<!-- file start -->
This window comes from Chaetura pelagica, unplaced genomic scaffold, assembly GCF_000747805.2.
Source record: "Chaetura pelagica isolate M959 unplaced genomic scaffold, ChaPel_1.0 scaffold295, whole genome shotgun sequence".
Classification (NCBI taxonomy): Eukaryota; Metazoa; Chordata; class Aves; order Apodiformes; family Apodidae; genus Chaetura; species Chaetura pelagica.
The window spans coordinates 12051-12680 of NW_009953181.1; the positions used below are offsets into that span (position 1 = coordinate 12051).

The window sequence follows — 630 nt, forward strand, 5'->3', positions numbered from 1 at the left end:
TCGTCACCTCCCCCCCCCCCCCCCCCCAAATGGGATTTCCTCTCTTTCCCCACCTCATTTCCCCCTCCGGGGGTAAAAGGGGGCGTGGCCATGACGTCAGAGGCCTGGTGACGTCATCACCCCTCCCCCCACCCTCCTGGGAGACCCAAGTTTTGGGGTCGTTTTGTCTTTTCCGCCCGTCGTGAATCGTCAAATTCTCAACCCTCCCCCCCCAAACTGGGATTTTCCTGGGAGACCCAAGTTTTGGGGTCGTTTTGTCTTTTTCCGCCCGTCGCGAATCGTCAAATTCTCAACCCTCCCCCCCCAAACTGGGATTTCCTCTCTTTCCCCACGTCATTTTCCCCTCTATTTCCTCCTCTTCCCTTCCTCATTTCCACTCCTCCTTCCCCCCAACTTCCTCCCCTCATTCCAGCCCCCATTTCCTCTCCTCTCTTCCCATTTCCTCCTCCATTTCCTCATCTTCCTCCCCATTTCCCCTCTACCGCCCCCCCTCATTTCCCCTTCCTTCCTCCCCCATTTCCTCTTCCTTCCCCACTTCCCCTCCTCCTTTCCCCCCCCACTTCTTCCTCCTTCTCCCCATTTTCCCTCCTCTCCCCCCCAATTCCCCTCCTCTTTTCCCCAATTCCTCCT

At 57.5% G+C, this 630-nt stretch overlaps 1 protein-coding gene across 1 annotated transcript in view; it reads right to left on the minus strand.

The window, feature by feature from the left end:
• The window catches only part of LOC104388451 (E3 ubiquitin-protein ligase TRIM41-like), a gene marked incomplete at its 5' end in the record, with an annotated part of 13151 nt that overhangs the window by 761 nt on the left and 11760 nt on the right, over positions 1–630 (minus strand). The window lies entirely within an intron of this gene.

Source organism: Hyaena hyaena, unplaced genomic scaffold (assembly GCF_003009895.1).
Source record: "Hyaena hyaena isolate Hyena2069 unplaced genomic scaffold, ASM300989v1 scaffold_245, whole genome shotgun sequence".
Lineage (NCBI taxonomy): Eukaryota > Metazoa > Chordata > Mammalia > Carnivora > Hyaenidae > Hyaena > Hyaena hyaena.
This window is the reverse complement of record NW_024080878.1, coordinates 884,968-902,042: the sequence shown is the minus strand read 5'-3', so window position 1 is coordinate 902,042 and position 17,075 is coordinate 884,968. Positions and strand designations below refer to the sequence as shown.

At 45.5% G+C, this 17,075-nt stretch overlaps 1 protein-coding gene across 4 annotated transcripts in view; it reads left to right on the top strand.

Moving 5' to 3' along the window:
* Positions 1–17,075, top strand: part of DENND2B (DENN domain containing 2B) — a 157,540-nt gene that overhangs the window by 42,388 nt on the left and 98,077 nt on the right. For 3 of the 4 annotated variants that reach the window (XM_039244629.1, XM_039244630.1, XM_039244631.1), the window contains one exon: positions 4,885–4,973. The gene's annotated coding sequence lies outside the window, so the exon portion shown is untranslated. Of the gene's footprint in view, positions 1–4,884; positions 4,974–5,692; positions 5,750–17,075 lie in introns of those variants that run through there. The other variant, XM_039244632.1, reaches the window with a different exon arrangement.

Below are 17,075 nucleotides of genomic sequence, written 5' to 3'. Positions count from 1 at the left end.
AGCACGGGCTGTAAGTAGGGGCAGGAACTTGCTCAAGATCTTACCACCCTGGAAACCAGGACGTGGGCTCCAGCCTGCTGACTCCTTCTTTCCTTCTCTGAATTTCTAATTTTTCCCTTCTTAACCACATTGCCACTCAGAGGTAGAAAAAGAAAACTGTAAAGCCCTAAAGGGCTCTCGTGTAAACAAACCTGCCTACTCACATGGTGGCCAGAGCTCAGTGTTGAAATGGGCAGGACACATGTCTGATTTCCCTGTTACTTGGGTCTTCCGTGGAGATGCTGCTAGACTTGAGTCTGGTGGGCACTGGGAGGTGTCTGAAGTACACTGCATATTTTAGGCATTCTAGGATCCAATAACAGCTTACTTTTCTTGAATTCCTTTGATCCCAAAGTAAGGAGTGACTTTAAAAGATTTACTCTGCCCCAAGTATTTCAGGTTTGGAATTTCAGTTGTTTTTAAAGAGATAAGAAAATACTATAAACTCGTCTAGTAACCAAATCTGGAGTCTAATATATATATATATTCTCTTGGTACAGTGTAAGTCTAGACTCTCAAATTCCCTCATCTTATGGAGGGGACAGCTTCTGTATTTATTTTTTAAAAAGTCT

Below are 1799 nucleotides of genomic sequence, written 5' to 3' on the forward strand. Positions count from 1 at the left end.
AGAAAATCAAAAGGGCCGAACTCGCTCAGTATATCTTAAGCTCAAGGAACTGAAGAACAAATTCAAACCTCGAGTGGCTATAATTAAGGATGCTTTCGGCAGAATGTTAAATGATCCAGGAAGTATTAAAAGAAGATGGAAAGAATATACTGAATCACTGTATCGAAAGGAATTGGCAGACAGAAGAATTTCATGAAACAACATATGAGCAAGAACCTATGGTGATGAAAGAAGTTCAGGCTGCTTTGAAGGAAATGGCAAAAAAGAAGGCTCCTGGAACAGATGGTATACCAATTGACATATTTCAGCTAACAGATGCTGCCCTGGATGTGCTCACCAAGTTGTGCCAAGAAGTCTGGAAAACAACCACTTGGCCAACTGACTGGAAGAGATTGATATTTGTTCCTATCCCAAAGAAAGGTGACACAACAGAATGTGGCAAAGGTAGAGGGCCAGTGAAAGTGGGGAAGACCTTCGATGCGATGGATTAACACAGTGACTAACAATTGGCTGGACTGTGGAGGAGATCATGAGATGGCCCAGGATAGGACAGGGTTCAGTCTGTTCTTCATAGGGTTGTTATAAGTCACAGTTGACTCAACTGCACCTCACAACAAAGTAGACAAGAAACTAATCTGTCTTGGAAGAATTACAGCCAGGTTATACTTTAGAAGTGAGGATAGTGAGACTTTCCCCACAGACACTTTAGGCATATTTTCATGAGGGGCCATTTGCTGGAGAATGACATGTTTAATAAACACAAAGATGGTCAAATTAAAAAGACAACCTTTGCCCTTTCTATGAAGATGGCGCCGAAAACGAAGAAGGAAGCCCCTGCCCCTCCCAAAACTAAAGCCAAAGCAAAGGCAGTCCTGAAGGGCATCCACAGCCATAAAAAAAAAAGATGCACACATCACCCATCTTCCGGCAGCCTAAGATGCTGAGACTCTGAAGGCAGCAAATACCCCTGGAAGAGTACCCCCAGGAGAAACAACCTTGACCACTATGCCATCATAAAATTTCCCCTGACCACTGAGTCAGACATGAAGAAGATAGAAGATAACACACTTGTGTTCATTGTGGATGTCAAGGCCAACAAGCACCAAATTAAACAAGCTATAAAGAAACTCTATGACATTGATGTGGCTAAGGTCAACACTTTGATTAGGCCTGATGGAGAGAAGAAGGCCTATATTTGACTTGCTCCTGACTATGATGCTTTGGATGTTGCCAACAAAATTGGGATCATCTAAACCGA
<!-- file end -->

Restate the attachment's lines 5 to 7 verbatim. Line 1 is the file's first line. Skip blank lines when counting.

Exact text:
The window sequence follows — 630 nt, forward strand, 5'->3', positions numbered from 1 at the left end:
TCGTCACCTCCCCCCCCCCCCCCCCCCAAATGGGATTTCCTCTCTTTCCCCACCTCATTTCCCCCTCCGGGGGTAAAAGGGGGCGTGGCCATGACGTCAGAGGCCTGGTGACGTCATCACCCCTCCCCCCACCCTCCTGGGAGACCCAAGTTTTGGGGTCGTTTTGTCTTTTCCGCCCGTCGTGAATCGTCAAATTCTCAACCCTCCCCCCCCAAACTGGGATTTTCCTGGGAGACCCAAGTTTTGGGGTCGTTTTGTCTTTTTCCGCCCGTCGCGAATCGTCAAATTCTCAACCCTCCCCCCCCAAACTGGGATTTCCTCTCTTTCCCCACGTCATTTTCCCCTCTATTTCCTCCTCTTCCCTTCCTCATTTCCACTCCTCCTTCCCCCCAACTTCCTCCCCTCATTCCAGCCCCCATTTCCTCTCCTCTCTTCCCATTTCCTCCTCCATTTCCTCATCTTCCTCCCCATTTCCCCTCTACCGCCCCCCCTCATTTCCCCTTCCTTCCTCCCCCATTTCCTCTTCCTTCCCCACTTCCCCTCCTCCTTTCCCCCCCCACTTCTTCCTCCTTCTCCCCATTTTCCCTCCTCTCCCCCCCAATTCCCCTCCTCTTTTCCCCAATTCCTCCT

At 57.5% G+C, this 630-nt stretch overlaps 1 protein-coding gene across 1 annotated transcript in view; it reads right to left on the minus strand.